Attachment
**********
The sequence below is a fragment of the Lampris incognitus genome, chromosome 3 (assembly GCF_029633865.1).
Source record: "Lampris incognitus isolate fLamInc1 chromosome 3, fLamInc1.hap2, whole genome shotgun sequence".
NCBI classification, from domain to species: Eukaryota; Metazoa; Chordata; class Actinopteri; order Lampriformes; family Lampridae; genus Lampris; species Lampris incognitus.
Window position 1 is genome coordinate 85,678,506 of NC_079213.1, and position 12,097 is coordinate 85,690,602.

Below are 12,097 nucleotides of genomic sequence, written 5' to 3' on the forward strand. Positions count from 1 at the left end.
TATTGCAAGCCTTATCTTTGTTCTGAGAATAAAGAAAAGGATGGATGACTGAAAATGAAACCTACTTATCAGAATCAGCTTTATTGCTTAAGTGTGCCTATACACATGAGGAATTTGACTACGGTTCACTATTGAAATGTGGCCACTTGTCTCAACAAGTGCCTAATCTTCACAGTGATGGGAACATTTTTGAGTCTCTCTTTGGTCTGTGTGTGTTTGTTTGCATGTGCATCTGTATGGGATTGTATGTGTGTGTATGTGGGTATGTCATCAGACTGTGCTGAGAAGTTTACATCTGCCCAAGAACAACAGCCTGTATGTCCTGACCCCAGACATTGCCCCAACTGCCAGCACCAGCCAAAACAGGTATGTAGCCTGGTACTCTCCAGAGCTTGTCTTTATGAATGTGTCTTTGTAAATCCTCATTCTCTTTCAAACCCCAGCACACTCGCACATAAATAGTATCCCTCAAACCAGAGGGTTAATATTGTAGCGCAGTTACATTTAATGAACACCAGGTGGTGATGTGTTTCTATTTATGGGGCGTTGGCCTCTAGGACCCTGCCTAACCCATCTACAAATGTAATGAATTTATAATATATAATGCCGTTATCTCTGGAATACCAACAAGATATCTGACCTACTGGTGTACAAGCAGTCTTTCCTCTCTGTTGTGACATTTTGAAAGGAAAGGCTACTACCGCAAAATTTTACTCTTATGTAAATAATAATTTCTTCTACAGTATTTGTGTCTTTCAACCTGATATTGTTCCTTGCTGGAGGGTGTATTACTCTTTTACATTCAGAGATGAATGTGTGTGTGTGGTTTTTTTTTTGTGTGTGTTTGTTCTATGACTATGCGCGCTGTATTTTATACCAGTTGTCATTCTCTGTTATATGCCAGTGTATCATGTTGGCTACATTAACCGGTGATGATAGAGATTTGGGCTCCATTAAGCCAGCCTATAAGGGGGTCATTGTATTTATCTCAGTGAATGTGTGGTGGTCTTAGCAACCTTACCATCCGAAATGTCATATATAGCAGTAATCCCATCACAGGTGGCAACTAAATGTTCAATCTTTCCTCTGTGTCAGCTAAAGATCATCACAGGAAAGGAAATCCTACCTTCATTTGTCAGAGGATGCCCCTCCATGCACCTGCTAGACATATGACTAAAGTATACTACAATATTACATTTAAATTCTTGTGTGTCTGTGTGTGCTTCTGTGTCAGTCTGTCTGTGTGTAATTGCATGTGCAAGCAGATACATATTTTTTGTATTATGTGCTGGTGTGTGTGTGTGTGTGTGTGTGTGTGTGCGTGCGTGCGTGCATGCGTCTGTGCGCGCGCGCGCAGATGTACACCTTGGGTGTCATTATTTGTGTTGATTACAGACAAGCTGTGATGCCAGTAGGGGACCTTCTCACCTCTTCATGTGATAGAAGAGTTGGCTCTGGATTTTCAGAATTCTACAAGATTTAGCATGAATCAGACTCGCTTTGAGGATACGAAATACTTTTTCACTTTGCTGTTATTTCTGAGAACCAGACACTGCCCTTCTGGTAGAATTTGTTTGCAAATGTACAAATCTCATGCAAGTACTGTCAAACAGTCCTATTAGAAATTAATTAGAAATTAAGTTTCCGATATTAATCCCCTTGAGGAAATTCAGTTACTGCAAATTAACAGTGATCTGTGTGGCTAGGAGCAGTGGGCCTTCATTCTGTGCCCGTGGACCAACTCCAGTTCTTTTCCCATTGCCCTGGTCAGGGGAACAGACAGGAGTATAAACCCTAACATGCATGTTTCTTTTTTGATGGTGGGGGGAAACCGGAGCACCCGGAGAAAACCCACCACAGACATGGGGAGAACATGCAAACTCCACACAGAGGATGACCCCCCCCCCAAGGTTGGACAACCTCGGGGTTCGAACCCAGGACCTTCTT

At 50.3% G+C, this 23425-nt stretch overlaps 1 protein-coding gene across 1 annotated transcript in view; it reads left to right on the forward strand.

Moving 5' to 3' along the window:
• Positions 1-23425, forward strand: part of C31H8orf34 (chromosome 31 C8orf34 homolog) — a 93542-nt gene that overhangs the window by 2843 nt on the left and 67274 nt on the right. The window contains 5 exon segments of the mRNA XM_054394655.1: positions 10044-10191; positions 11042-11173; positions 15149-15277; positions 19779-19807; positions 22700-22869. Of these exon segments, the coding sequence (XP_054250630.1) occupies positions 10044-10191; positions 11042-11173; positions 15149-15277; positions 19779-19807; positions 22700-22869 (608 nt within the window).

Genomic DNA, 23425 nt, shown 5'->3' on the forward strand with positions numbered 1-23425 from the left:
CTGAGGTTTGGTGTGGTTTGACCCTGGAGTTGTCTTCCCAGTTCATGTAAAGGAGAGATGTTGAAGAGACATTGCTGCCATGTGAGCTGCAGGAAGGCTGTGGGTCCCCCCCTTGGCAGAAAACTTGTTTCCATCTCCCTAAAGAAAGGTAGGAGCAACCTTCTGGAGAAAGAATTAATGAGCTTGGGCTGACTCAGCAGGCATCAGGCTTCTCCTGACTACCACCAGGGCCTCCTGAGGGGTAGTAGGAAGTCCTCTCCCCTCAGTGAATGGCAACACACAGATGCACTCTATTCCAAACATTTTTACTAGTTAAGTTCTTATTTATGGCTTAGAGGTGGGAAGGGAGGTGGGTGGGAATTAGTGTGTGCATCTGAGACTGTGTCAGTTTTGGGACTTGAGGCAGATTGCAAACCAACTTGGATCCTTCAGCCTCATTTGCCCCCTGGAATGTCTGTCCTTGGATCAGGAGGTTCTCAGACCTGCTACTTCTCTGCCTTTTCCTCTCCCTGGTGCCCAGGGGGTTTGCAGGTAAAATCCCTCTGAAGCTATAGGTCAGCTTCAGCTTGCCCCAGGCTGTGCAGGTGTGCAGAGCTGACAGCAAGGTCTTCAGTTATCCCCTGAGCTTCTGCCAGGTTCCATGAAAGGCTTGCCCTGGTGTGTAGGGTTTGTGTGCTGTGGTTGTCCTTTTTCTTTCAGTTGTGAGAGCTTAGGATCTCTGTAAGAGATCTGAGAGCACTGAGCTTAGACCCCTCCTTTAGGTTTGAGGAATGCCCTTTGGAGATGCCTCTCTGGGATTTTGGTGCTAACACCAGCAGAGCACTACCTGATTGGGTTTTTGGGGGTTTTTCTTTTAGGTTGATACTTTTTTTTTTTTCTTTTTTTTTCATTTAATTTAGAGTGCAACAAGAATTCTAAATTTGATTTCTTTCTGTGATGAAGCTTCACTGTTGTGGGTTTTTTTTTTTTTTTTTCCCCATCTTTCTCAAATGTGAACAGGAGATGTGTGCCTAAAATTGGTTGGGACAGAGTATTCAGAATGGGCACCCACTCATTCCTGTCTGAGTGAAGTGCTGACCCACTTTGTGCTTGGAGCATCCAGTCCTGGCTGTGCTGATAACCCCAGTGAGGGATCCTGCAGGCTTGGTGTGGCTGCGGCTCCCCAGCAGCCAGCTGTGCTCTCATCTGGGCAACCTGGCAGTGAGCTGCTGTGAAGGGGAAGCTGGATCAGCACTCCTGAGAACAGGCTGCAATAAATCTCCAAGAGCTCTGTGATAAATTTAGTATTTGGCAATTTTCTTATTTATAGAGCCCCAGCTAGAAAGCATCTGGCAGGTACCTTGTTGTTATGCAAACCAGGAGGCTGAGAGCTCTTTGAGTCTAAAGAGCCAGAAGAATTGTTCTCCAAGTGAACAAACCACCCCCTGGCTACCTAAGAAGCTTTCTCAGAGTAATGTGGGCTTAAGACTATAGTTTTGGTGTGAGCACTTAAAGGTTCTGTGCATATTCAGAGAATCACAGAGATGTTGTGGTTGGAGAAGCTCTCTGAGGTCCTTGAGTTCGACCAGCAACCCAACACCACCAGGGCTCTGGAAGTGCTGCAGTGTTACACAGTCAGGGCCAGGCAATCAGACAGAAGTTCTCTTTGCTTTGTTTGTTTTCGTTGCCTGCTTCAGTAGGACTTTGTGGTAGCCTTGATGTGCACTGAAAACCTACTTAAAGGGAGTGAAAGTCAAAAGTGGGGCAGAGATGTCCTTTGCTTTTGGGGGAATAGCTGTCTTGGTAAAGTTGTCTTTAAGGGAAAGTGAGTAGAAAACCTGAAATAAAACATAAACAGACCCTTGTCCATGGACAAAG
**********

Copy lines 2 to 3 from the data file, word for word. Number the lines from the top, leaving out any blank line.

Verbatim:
Source record: "Lampris incognitus isolate fLamInc1 chromosome 3, fLamInc1.hap2, whole genome shotgun sequence".
NCBI classification, from domain to species: Eukaryota; Metazoa; Chordata; class Actinopteri; order Lampriformes; family Lampridae; genus Lampris; species Lampris incognitus.